060: Heavy Are The Days
061: The Cliff Dwellers
062: Between The Mirrors: Reflection
Heavy Are The Days
He had now walked away from everything in his life for the fourth time. The first had been when he walked out of the Takiyoma facility; Aran had left behind his childhood--a period of time slightly longer than a week. This was how much time it took to grow a fully-functional adult from base materials, feed it, train it, and perform the surgery necessary to implant basic hardware.
It wasn't hard to walk away.
The second time had been when he decided to become a Technomancer. A complex and dangerous surgery that replaced over three quarters of his body with artificial parts. Further, it required him to abandon certain modes of thought in order to maintain the level of concentration necessary to keep his new body in synch with what was left of his physical frame.
The decision had been difficult, but he had no regrets making it.
The third time was when he had left Tyillion. In the year since she had taken him from the Vats, they had grown closer. There was an eventual conclusion to their relationship that neither one of them had wanted. They had both known that one of them would have to make the break. Aran took the responsibility for ending it and left. In the years that followed, the questions left by that decision wouldn't leave him. Not when he tried to lose himself in work, or at the bottom of a bottle.
It was not a difficult decision to make; but it was hell to live with.
Two weeks ago, this morning, he had walked away from everything for the fourth time. It hadn't been a single event, this time. There was no single thing he could point to that led to his decision. More difficult, this was not what he wanted. This time, it was what needed to be done. And the difference between doing what you want and doing what you need to makes the difference between the choices you have make. And the consequences you had to live with. Being honest with himself, because when you're forced to debate something in solitude you face your toughest critic, there was nothing in the decision he could take solace in. The Pure needed a better defense than even Tyillion could provide; and he had let them down by leaving. Tyillion needed him to be there as much as he needed her. As much as he needed her just to be nearby; and he had let both of them down. There were more words he wanted to say, but there hadn't been time. Retrospect had made him despise the words he had the courage to leave behind; and he had let himself down.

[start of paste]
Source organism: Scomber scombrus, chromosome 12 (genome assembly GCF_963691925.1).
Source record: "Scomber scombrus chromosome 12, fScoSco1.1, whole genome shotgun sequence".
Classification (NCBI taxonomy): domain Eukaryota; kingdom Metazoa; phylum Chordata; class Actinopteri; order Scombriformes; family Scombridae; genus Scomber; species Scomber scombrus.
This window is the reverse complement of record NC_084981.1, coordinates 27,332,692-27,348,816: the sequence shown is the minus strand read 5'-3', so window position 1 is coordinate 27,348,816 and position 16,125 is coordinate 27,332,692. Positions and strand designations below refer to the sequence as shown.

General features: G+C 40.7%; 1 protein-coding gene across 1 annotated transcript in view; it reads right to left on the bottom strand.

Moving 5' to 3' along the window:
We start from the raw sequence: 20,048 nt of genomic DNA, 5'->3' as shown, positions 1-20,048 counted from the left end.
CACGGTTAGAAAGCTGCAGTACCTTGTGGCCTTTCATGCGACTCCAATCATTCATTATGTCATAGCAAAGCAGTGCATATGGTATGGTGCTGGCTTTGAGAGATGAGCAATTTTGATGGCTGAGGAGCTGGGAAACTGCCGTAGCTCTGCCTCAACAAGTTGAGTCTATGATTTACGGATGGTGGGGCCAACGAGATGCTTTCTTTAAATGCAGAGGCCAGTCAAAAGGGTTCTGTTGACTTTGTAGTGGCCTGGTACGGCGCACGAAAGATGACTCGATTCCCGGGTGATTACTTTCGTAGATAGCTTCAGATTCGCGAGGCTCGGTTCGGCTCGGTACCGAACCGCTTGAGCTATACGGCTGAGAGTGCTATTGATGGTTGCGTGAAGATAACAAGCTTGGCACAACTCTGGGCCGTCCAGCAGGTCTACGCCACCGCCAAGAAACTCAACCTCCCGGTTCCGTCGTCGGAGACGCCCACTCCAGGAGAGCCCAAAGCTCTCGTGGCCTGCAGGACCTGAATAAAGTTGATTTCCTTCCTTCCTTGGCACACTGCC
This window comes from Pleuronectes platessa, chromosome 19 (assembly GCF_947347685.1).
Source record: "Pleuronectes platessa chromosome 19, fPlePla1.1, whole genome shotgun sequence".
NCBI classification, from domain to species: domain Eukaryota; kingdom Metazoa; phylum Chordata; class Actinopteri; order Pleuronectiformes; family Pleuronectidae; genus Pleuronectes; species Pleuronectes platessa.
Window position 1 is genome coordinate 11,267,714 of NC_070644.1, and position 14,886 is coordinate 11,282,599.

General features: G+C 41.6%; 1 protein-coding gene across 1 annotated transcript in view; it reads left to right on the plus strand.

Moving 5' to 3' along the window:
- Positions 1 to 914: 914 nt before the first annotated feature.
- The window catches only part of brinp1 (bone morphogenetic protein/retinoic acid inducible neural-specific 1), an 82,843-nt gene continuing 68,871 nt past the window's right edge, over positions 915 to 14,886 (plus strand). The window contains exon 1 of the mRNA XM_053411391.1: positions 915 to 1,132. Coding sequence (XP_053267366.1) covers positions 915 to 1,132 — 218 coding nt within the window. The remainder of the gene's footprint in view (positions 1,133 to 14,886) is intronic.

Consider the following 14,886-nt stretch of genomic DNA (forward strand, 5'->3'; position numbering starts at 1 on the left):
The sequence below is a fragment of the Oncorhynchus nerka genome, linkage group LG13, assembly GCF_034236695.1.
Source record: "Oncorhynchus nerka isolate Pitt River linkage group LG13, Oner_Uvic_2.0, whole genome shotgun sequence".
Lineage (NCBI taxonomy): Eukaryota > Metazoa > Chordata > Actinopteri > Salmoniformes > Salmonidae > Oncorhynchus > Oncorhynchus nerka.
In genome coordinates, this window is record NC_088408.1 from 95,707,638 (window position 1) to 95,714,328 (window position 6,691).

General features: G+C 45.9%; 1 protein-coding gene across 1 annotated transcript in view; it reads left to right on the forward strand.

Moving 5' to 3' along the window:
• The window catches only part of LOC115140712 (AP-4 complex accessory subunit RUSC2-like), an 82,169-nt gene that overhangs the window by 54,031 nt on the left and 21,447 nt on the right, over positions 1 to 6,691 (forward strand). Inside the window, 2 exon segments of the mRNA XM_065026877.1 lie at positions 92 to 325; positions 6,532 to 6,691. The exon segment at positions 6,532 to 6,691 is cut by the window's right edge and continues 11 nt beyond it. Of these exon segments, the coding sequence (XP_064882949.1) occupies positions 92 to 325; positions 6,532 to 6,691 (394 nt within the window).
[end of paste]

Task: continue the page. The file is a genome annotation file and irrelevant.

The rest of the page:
There would be consequences to all of his actions. But far less severe than if he had remained.
There was something inside of him. Perhaps, like Lattis had said, it had been there since his "birth." All he knew was that it was growing stronger, a tiny spark of thought that was growing into it's own. A voice, a whisper, inside of him that was yet unaware of its host.
And a decision would need to be made about that.
Aran climbed over the ridge, and his scattered thoughts were silenced. Below the rise of jutting earth there was a town. It had remained in better shape than the others he had passed through over the last few weeks. Buildings stood whole, their roofs undamaged and rooms dry. The two ridges running around the little two mile run had shielded them from wind and rain. He made his way slowly down the embankment and followed a stretch of unbroken asphalt down what, a rusted street sign declared, was once Vine Street.
He was able to scavenge some canned goods and water purifiers from the houses. Others yielded various trinkets or clothes that would prove useful, but the little brick house against the curve of the ridge had captured his attention more than others. There was a sign out front, on a piece of rough plywood that had been secured to a plank fence. It read:
The Harrison Family lived here, when things were better. Josh loved Clara, and they raised three kids. Susan, who became a doctor and married Gene. They had two kids. Mark and Thomas. Jim, who married Rachel, and Eddy who married Jessie. Eddy and Jessie had a girl they named Cloe.